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Whipping Your WIP and AR Into Shape

04.05.2013 | Practice Made Perfect

Too often it’s just easier to concentrate on getting your billing out without factoring in the larger picture – your WIP (Work In Progress, unbilled hours) and AR (Accounts Receivable). These key elements are among the surest ways to ensure a smooth operation and maintain the financial stability of your firm. You cannot pay your partner distributions, especially those all–important quarterly tax distributions, if your cash projections are based upon inflated or unrealistic WIP and AR. Here are some firm policy ideas that can whip the lifeblood of your firm into shape.

  • Stress to partners and staff the value of getting their time in promptly, daily for accurate WIP, so the firm can bill. If necessary, send out reminders to those who regularly ignore this rule.
  • Speak with the client ahead of time about any potential billing issues. If you must negotiate discounts, do so before billing so you can collect faster.
  • Bill promptly when the work is completed–bills are typically paid in relation to the promptness in which they are presented. This is crucial since the lag time between when a firm sends a bill and when it receives payment can otherwise be as much as 2–3 months. Use retainers as well as periodic billing during the matter rather than only at the end. This helps with cash flow and can circumvent disputes over a sizeable bill received after the work is concluded.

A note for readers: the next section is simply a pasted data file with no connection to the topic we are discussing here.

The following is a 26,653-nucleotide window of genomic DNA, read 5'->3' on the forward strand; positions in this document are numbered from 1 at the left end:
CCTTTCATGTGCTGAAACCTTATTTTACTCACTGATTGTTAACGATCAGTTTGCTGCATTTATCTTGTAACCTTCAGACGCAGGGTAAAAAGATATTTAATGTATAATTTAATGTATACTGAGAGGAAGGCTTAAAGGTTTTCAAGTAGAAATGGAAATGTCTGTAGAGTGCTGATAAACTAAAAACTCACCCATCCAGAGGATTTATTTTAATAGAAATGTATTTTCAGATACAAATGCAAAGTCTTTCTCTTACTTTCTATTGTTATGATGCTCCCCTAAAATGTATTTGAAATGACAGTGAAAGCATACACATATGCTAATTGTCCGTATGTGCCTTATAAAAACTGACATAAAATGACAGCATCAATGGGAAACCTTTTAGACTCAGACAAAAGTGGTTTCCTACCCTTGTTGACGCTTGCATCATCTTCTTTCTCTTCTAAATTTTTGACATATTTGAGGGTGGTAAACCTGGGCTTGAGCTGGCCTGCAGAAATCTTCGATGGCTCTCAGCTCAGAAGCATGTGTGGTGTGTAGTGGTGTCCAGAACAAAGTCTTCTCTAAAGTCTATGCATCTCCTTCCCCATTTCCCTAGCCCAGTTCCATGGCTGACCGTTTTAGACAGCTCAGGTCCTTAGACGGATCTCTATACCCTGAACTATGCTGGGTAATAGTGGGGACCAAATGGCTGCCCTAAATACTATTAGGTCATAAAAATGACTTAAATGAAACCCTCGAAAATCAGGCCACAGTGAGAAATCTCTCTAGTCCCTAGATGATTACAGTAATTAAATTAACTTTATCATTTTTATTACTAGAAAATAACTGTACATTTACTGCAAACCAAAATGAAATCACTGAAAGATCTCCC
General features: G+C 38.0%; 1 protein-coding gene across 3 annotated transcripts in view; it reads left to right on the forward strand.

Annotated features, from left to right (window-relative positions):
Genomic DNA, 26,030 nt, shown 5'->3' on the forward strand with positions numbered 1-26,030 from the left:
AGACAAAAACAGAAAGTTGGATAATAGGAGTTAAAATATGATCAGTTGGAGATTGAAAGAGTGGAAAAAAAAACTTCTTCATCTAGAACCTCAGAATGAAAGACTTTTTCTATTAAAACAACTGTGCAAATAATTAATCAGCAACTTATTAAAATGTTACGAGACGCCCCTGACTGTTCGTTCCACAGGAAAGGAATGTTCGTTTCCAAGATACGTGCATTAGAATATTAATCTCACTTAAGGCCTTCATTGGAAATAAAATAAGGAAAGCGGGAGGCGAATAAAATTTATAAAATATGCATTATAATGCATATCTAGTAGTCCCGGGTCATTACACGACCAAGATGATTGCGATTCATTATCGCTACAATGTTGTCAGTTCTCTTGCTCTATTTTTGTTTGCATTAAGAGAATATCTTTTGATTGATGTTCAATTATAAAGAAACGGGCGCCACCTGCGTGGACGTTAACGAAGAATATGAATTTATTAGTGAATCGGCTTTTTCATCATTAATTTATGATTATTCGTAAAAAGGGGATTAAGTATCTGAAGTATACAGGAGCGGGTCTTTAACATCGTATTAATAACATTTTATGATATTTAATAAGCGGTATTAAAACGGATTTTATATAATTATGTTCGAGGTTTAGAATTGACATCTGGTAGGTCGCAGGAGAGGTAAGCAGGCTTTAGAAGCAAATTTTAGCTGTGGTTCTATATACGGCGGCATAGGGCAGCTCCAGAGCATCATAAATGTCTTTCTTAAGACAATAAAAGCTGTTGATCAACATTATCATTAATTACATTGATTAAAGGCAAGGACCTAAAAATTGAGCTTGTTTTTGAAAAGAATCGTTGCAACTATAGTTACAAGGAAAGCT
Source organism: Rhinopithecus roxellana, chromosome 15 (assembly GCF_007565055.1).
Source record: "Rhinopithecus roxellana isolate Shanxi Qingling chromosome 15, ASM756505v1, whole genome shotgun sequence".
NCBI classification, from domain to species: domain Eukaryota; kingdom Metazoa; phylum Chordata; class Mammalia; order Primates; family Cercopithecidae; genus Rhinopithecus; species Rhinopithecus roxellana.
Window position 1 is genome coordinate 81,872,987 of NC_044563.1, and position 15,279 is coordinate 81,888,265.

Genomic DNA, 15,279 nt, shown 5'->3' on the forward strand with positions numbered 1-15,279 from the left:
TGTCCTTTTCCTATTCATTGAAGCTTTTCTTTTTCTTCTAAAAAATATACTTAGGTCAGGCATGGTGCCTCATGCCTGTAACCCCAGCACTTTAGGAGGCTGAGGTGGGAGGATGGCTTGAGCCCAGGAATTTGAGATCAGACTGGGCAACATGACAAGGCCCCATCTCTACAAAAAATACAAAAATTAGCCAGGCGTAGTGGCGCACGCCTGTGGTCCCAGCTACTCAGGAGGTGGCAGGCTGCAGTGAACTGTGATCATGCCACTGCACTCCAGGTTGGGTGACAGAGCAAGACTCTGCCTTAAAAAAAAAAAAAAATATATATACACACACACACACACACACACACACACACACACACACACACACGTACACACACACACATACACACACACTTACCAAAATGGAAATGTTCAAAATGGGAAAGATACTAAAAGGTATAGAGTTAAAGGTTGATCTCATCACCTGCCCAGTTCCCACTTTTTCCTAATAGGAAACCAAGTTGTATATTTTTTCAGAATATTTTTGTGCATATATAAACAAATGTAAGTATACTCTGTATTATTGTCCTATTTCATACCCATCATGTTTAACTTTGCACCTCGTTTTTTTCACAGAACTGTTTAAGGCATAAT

• As a bill goes out, in your next conversation with the client let them know that it is coming and touch base on timing of the payment — without making it a primary reason for your call. This may shorten the payment period and help avoid later, time–wasting efforts to collect the bill amount.
  • Set up and adhere to a regular schedule for reviewing WIP and AR for collectability. Be realistic about what is truly billable and collectible. Realism must trump expectations.
  • Write off uncollectible AR and WIP as soon as possible. Let it sit and it may just find its way into a projection.
  • As part of your overall cash management, plan ahead for a year–end slowdown in payments. Some companies exhaust their available cash reserves as the year draws to a close and may not pay as timely as they did earlier in the year. Work this factor into your cash projection.
  • In cases where you’ve sent bills that have passed their deadline and the work is ongoing (bumping up your WIP), it’s time to analyze why the client is not paying. Evaluate the risk of continuing the relationship beyond fulfilling the engagement and talk to the client to see if you can arrange to get partial payments.

WIP and AR are nothing short of your lifeblood. These are just some of the ways you can help keep it flowing smoothly. 

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